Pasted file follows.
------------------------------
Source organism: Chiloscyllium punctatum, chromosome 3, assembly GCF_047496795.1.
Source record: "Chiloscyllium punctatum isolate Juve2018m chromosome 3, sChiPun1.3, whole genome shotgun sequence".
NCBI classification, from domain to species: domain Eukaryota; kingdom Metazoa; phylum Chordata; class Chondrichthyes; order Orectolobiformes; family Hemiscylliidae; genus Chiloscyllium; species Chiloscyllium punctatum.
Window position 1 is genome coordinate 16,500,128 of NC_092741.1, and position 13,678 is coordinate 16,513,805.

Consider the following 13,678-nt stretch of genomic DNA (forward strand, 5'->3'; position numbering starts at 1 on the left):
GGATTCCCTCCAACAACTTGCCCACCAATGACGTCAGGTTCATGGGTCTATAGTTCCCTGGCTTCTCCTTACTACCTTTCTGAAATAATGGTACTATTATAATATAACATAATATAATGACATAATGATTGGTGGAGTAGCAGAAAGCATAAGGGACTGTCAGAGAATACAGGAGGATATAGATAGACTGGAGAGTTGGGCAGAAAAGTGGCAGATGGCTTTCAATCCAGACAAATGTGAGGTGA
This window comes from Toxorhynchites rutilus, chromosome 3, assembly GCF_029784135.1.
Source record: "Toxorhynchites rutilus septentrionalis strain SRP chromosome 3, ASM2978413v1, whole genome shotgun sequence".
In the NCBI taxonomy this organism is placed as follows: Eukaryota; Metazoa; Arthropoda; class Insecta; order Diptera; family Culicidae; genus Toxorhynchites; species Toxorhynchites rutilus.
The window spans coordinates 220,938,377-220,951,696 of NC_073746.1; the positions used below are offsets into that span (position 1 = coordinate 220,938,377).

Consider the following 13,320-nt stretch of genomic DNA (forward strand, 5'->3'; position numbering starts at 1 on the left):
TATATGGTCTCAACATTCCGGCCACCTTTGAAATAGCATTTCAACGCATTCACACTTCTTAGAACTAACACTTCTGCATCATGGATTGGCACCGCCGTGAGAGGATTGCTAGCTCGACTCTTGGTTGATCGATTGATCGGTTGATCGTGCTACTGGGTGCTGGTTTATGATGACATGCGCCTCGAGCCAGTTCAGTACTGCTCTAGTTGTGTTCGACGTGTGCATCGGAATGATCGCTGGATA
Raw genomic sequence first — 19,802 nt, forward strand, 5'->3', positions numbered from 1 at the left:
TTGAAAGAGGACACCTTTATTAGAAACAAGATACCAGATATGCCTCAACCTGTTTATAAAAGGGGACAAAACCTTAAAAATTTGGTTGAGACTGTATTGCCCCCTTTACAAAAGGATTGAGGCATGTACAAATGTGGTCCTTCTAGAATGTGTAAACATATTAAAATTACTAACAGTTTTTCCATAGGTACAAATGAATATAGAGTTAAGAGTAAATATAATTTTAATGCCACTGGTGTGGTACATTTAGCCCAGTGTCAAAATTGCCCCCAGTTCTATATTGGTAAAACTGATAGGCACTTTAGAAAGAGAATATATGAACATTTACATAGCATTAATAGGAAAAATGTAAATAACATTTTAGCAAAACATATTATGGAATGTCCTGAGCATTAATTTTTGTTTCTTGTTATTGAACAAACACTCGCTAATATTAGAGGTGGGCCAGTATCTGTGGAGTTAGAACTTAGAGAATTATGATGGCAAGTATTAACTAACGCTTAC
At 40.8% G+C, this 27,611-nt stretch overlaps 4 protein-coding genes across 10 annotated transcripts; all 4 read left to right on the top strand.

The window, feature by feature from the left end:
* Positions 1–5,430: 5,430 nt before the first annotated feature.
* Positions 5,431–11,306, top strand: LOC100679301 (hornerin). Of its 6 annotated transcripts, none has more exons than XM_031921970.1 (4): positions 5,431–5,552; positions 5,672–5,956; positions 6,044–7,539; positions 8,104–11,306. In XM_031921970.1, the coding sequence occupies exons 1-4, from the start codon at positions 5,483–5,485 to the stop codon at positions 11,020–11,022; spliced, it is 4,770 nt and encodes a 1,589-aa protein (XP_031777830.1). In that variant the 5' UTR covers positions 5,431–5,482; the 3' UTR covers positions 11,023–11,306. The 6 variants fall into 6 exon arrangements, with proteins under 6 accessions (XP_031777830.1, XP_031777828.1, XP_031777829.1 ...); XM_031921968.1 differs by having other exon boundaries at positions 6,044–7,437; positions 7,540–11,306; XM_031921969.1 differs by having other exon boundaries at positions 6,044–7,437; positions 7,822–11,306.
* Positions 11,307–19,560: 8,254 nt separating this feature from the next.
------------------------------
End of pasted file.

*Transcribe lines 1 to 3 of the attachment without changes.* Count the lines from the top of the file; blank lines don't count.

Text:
Source organism: Chiloscyllium punctatum, chromosome 3, assembly GCF_047496795.1.
Source record: "Chiloscyllium punctatum isolate Juve2018m chromosome 3, sChiPun1.3, whole genome shotgun sequence".
NCBI classification, from domain to species: domain Eukaryota; kingdom Metazoa; phylum Chordata; class Chondrichthyes; order Orectolobiformes; family Hemiscylliidae; genus Chiloscyllium; species Chiloscyllium punctatum.